RONALD LEE: No more electoral boundary changes, no more pre-election goodies, no more opposition bloc bickering. It’s a clear cut winner takes all situation in Bukit Batok between SDP chief Chee Soon Juan and “Son of Bukit Batok” and Aljunied “Suicide Squad” member K Murali Pillai.
The task at hand now for Dr Chee – to swing some 25 percent of the votes, or about 6370 voters, over to the red corner. This, while retaining its supporters in Bukit Batok from GE2015. Can he do this against a relatively unknown PAP figure?
Let’s take a look:
(1) The Family Man vs the Womanising Man
Furthermore, it’s the second time a PAP MP has been caught with his balls in the sandpit (kinda like a bad golfer). Naturally, there will be the suspicion amongst voters that the PAP is making empty promises just to push some unknown candidate who could turn out to be just as much as a rogue as the passionate botak.
Verdict: Chief Chee
But that’s countered by…
The bald eagle is one of the rare PAP politicians who can claim to be in good standing with supporters from both sides of the fence. You can be pretty sure he’s going to campaign for Murali. And Ong or no Ong, when Tharman says “I can assure you it will be someone committed to the interest of Bukit Batok residents, and who will be able to also speak for them and Singaporeans in Parliament,” he’s already secured enough votes for at least a tie.
(3) Bukit Batok Voters
From the analysis of the GE2015 results, the SDP has a strong support base among young voters who were more educated (tertiary level and above). The demographics of Bukit Batok voters: more older voters who have received less education. That’s a direct contrast to the SDP fan base.
(4) Ground Work
The last time the “Son of Bukit Batok” K Murali did any ground work in Bukit Batok was prior to 2012, when he was actively involved in the PAP grassroots there. The constituency was where he cut his teeth in the world of politics. But the SDP has hit the ground running from Day 2 of the David Ong affair, mobilising quickly to claim Bukit Batok (before the Workers’ Party come and spoil market) and diligently pounding the beat. It’s a second chance to sway some 73 percent of voters. The PAP hasn’t done any of this, but it has the luxury of time now, considering that the PM hasn’t even called for a by-election yet.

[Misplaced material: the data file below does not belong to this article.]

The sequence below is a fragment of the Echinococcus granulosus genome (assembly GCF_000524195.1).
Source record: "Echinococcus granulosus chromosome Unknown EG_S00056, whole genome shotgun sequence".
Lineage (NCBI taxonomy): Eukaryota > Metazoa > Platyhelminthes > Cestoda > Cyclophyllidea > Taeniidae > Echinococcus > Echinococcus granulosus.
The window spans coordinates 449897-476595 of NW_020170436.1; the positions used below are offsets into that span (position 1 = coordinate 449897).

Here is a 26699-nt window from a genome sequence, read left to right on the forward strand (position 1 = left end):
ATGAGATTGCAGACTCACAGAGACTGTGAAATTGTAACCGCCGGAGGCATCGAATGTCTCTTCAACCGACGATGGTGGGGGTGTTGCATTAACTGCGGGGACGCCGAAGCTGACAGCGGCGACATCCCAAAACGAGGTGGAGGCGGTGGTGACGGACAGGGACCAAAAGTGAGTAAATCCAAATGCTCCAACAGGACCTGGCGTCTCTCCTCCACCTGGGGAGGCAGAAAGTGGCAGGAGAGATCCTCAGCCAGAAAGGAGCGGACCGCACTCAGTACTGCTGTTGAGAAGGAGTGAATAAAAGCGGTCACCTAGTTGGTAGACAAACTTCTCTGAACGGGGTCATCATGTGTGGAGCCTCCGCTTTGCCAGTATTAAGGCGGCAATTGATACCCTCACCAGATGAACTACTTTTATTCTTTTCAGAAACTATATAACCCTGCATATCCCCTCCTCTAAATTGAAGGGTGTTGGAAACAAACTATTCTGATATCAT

Verdict: Chief Chee
But no matter how much ground work…
(5) The Western Bloc
The West belongs to the PAP. Look at the historical trends and you’ll see that that’s the case. Even in GE2015, it was the western bloc that gave the PAP its biggest winning margins.
But from 1991 to 2015, Bukit Batok residents only knew that they were part of Bukit Timah GRC, or Jurong GRC, depending on how the constituency was carved up.
And then there’s the sucker punch (again)…
(6) Lee Kuan Yew
Remember that surprise swing of 10 percent support to the PAP in GE2015? Analysts have put part of that down to the “Lee Kuan Yew Factor”, where his death (and the big ceremony after) won the PAP votes. Guess what’s coming up just before we head to the Bukit Batok By-Election – 1st Year Anniversary of the death of LKY. Memorial sites are already up and in 2 days time we’re going to see another celebration of Singapore’s Great Leader, and that means more “Merdeka…” and promotion of the PAP brand.
Can the SDP and the Chee Soon Juan name sway some 25 percent of PAP supporters to defect and vote Red? Barring any muck-ups (such as another scandal), things aren’t looking very rosy.
Even if it was anyone else besides Murali, even if you got that Malaysia bomoh chap to perform some coconut and ice block routines, it’s hard to see the SDP winning this one.
But the PAP is likely to drop votes and won’t secure as strong a mandate as the passionate botak’s 73 percent. It looks more in the region of the 60s, as voters look to punish the party and hopefully extract more benefits as “compensation” for Ong Ong’s indiscretions (you know, because if you don’t give us what we want, the next time round we might all REALLY vote the other way).
The one good thing to come out of this for the SDP though, is a chance to remind voters of their brand and hope for a better margin in the next General Election.
But, as David Ong and all of us know, the ball is round and anything can happen before the final whistle.